Md. gains warehouse, 700 jobs Staples chooses Hagerstown site to build facility

State beats 3 competitors

Governor offered firm more than $3 million in incentives, loans

April 13, 1996|By Marina Sarris and Kevin L. McQuaid | Marina Sarris and Kevin L. McQuaid,SUN STAFF

Gov. Parris N. Glendening is expected to announce Monday that Maryland has won a four-state competition to lure a Staples Inc. distribution hub -- and its 700 jobs -- to Hagerstown.

The governor will be joined by executives of Staples, an office-supply superstore based in Framingham, Mass., at a news conference in Annapolis about the move, government sources said.

Staples is expected to spend $50 million on a warehouse operation in Washington County. That will provide an economic boost to an area where the unemployment rate has been far higher than the state average this year.

Staples also had been looking at sites in Pennsylvania, Virginia and West Virginia, which have been vying with Maryland for new businesses and jobs.

In one prominent example, Maryland lost a battle with Pennsylvania in August 1994 for a Starbucks Corp. manufacturing and distribution facility, for which the Seattle-based coffee merchant planned to hire up to 500 people.

To lure Staples, administration officials offered the company state and local economic development loans and incentives worth more than $3 million, sources said.

The incentive package includes a potential $1 million loan carrying a 4 percent interest rate. Parts of the package must receive approval from top state lawmakers, some of whom hailed Staples yesterday.

"It's a very good company, and I'm delighted they're coming to Western Maryland," said House Speaker Casper R. Taylor Jr., a Democrat from neighboring Allegany County.

Press secretaries for the governor and the state Department of Business and Economic Development declined to comment late yesterday. Staples officials could not be reached.

Staples, one of the nation's fastest-growing retailers with more than $3 billion in sales last year, also is expected to take advantage of various tax credits because portions of Hagerstown were recently designated an enterprise zone.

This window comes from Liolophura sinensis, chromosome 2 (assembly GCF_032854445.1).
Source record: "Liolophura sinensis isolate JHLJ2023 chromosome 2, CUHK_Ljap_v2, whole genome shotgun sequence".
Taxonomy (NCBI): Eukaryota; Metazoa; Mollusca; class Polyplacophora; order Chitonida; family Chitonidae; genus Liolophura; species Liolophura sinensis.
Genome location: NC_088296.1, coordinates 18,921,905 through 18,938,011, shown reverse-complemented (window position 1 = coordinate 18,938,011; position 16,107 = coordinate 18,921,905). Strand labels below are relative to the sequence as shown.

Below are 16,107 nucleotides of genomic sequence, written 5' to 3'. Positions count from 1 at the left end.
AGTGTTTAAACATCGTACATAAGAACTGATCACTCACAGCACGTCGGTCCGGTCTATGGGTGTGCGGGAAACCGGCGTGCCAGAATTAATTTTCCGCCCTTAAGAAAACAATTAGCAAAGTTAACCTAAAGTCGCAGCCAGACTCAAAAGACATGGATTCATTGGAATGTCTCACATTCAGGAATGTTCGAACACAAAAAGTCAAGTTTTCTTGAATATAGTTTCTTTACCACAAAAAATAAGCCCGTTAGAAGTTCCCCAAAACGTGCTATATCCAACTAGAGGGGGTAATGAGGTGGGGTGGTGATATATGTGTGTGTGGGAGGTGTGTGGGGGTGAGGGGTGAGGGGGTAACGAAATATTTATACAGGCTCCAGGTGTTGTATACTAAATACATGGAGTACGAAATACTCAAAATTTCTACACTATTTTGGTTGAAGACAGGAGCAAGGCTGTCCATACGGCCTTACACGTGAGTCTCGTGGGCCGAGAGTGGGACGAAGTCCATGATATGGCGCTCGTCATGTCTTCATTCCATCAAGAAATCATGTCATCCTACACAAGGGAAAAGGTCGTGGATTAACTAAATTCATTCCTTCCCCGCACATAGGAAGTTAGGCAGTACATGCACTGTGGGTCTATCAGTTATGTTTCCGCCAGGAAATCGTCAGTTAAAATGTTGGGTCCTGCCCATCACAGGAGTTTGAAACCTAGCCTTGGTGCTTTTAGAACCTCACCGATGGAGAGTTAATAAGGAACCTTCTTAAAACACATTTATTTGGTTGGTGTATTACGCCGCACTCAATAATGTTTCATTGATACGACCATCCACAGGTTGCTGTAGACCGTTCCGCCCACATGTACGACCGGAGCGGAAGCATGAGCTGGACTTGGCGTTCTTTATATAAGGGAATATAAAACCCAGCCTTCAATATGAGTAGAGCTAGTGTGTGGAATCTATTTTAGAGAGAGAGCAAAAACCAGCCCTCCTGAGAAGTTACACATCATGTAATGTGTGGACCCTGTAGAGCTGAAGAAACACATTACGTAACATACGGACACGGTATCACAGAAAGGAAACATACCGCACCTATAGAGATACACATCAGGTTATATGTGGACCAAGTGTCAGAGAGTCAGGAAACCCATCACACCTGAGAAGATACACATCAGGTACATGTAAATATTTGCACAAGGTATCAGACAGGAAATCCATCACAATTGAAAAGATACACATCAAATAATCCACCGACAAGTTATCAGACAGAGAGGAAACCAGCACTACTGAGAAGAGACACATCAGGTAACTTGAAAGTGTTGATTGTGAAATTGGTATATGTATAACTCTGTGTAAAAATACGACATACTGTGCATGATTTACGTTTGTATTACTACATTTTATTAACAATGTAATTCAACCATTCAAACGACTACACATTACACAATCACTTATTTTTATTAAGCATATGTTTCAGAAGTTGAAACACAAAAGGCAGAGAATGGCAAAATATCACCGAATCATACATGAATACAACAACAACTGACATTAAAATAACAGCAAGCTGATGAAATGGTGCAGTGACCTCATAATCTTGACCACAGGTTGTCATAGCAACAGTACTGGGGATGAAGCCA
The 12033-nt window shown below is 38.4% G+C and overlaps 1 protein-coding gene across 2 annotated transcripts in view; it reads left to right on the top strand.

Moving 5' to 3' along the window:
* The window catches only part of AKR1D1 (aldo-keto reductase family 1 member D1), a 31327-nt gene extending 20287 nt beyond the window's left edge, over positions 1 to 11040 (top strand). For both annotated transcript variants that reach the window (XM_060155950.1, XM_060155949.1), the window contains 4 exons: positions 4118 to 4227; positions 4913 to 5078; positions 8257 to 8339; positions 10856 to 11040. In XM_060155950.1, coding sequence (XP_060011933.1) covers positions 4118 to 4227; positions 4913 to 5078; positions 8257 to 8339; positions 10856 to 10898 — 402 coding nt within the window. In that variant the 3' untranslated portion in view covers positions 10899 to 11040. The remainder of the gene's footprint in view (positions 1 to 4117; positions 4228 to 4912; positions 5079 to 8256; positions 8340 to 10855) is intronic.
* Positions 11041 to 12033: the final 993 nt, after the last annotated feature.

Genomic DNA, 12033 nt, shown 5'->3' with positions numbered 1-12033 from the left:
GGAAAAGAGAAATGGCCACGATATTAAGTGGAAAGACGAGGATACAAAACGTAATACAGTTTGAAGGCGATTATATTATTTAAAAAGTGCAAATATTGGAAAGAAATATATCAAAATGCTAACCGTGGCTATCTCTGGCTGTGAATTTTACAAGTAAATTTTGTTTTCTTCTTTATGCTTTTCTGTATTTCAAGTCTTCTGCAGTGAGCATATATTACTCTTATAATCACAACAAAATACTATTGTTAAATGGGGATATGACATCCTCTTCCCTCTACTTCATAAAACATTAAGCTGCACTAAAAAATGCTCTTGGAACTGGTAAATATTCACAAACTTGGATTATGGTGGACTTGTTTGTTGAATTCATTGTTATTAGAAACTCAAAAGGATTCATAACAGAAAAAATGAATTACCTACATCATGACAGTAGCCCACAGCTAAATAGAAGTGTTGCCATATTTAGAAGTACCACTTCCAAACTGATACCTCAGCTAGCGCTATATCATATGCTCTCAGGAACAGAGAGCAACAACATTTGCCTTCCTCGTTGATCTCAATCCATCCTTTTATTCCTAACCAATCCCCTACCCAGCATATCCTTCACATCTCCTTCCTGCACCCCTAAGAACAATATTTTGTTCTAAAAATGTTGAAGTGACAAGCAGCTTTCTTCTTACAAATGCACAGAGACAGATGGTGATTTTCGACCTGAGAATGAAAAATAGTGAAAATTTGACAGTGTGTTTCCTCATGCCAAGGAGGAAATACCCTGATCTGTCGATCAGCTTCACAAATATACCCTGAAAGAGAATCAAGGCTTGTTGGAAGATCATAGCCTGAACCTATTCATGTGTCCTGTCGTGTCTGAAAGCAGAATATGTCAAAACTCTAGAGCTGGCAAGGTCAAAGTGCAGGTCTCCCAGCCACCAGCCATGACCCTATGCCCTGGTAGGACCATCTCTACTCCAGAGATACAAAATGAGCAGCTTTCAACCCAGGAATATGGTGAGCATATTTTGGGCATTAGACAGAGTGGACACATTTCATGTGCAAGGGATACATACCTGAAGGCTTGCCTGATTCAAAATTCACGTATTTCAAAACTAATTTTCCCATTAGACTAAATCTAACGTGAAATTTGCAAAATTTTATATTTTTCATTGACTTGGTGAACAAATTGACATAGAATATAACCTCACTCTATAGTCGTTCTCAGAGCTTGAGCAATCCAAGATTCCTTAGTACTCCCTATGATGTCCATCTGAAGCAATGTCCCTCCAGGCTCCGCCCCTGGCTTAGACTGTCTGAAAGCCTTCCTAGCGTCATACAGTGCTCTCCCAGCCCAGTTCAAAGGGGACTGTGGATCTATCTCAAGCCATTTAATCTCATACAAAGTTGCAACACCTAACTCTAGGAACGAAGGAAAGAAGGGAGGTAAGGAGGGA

The company, which operates 459 stores, said it required the new distribution hub to service new outlets. This year Staples plans to open 125 stores.

The retailer intends to use the planned 1 million-square-foot Hagerstown facility to supply stores as far as 1,000 miles away.

A Staples official said last month the company hoped to have a new facility open early in 1997.

Based on its expected job figures, Staples will become Washington County's fourth-largest private employer, according to county statistics.

"This is a huge break, and my hat's off to the governor," said Del. D. Bruce Poole, a Hagerstown Democrat. "We've had 8 percent unemployment, and generally the economic picture has been pretty bleak."

The unemployment rate for Washington County was 8.3 percent in January, while the state average was 5.3 percent, according to statistics compiled by the state's Department of Labor, Licensing and Regulation.

In February, the Washington County unemployment rate dipped to 7.1 percent as the state average fell to 5 percent.

"This is going to be a real boom for Hagerstown because of the number of jobs, and because that area has had a tough time competing with Virginia, West Virginia and Pennsylvania," said Wayne R. Gioioso Jr., president of Hunt Valley-based Mid-Atlantic Properties Inc. and a member of the group that owns the Hunter's Green business park where Staples is locating.

Hunter's Green, a planned 803-acre business park comprising five former farms, is at the junction of Interstate 70 and Interstate 81 in Hagerstown.

Staples will spend roughly $4.5 million for 115 acres there, Mr. Gioioso acknowledged.

Ultimately, the Hunter's Green site is projected to contain as much as 8 million square feet of office and warehouse space, according to Towson real estate firm KLNB Inc., which is marketing the property on behalf of the land owners.

Pub Date: 4/13/96

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